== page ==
Comment by Rojas — 10/22/2008 @ 10:26 pm

  17. That’s weird, James.

    That’s me in a nutshell, pardon the pun.

    Your assertion seems to be that unless I adopt membership in a community that can form an electoral majority, I have no business even suggesting a direction for national policy. Apparently my membership in the Republican party is insufficient to constitute such membership; I have to actually climb aboard a working bandwagon. Or do I have that wrong?

    You have that wrong. You are more than welcome, you are needed in that party. What you have to understand is that you are the understudy for the understudy for Rower No. 28 in the GOP galley in the Ben Hur movie that is politics today. But you keep practicing.

    So your alternative is…what, exactly? You want the majority to have their way? Well, by definition any election results in your desired outcome. If I’m guilty of dropping out of the process, you’re at least equally guilty.

    The majority? The majority of what? A Congress with an approval rating in the single digits? Is that what you mean? Please. These are uncommon times. They perform or they are the majority of their own pink slips come election time, at best.

    Right up until you put up this post, you took stances on what sorts of policies would and would not improve the nation. You were pretty consistent in your views where Obama’s agenda is concerned. Now you’re willing to yeild to the negative consequences you used to project in the hope that the opinions of those who hold these views will be re-shaped in the process.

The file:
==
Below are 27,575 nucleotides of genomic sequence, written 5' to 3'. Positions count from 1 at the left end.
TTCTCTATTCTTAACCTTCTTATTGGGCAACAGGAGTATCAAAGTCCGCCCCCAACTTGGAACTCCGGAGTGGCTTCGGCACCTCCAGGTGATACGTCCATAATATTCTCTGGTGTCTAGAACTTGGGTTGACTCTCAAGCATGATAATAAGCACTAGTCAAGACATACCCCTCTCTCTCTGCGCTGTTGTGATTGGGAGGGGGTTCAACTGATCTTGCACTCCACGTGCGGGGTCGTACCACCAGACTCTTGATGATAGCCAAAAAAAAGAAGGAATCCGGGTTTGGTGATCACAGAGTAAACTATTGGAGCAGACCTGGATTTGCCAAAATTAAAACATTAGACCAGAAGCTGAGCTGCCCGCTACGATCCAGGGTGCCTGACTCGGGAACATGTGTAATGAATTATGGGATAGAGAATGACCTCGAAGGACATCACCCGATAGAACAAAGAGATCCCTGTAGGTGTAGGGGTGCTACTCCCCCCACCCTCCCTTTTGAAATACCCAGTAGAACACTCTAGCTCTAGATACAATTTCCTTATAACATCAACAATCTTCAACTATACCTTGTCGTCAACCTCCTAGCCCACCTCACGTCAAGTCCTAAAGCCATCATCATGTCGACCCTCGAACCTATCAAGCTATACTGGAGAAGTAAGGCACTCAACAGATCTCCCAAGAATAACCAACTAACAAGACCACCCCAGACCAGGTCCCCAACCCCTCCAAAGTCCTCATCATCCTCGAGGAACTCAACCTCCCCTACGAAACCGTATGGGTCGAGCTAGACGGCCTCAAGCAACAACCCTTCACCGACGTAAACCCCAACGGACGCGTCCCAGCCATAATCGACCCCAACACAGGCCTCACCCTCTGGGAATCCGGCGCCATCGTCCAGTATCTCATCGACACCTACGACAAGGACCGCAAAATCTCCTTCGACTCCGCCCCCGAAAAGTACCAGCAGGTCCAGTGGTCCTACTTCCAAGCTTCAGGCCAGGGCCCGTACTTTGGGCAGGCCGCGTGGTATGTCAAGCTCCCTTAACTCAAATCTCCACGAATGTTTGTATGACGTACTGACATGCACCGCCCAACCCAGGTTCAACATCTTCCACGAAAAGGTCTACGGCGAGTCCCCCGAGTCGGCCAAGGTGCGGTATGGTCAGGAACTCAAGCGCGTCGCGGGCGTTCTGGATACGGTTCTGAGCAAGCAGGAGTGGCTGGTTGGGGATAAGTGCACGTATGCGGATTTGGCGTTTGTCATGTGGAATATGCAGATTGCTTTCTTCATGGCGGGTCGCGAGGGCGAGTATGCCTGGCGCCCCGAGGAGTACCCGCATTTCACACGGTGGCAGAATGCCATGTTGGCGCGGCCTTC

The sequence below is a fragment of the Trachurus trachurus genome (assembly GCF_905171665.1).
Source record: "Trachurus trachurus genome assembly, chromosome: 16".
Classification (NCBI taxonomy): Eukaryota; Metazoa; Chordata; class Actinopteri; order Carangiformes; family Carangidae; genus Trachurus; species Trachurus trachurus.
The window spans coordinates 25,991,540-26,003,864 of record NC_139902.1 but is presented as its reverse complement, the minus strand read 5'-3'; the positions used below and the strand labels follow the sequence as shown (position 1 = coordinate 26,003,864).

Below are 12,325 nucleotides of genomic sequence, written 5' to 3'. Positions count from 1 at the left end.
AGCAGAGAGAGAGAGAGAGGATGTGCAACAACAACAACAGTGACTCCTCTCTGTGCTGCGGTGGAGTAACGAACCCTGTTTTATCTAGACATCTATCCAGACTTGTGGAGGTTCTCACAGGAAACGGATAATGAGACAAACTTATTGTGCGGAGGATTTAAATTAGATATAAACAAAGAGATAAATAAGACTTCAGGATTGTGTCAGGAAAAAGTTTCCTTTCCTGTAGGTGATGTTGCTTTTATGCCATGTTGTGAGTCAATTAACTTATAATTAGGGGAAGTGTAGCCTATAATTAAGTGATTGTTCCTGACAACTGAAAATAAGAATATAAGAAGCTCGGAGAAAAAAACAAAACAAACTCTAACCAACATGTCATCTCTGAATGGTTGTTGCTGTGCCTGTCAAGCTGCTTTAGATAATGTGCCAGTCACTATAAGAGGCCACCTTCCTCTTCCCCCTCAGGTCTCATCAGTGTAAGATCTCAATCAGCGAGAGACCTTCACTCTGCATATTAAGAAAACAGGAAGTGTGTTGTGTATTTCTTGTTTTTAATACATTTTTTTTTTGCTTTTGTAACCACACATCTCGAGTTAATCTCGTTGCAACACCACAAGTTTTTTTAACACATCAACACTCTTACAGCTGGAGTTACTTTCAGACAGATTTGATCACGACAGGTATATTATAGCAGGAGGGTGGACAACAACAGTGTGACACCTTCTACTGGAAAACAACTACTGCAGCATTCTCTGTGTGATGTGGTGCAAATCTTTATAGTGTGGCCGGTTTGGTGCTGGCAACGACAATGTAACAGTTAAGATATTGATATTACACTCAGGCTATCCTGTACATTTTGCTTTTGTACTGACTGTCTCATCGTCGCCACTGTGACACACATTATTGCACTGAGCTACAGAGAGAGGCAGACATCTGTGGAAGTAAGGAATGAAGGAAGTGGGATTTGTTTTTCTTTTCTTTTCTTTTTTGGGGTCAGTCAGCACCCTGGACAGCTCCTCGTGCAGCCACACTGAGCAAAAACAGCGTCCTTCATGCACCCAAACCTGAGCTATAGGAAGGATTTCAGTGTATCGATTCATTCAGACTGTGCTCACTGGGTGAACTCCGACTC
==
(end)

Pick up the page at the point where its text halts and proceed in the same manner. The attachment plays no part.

Re-shaping opinions is above my pay grade. I shape my own and that is hard enough. I trust in the American people and their individuality. Do you?

    When has that ever happened in American politics?

    Daily. Hello?

    And what about the people who aren’t part of the progressive movement who, your prior stances would suggest, are going to get royally shafted by the consequences of its empowerment? Are you really willing to throw those people under the bus just in order to tell the progressives “see, I told you so?”

    Short answer? Yes. Big picture, Rojas. Big picture.

    Comment by James — 10/22/2008 @ 11:11 pm

  18. Rojas: Additionally, I’d point out that his choice of Obama is likely to have as much effect on the general status of the libertarian party as a whole, as you suggested your vote for Barr would affect Obama’s odds of getting the electoral votes from Kansas.

    Comment by Mortexai — 10/22/2008 @ 11:42 pm

  19. Coming from the ‘global’ side (apparently the global community and the USA are not closely related) I support James’ reasoning as well. You get to make the global population really happy and maybe even make them eat their own words too! Win-win.
    The current republican party needs to be punished by people who believe in a republican party. And considering the options for punishment, Obama fits that bill alright.
    It’s a completely pragmatic choice, but I am also prepared for the worst, and as Rojas suggests, there is still enough ugliness in the republican party to make it a mess and excuse Obama from failure. The sooner they start playing nice, the better.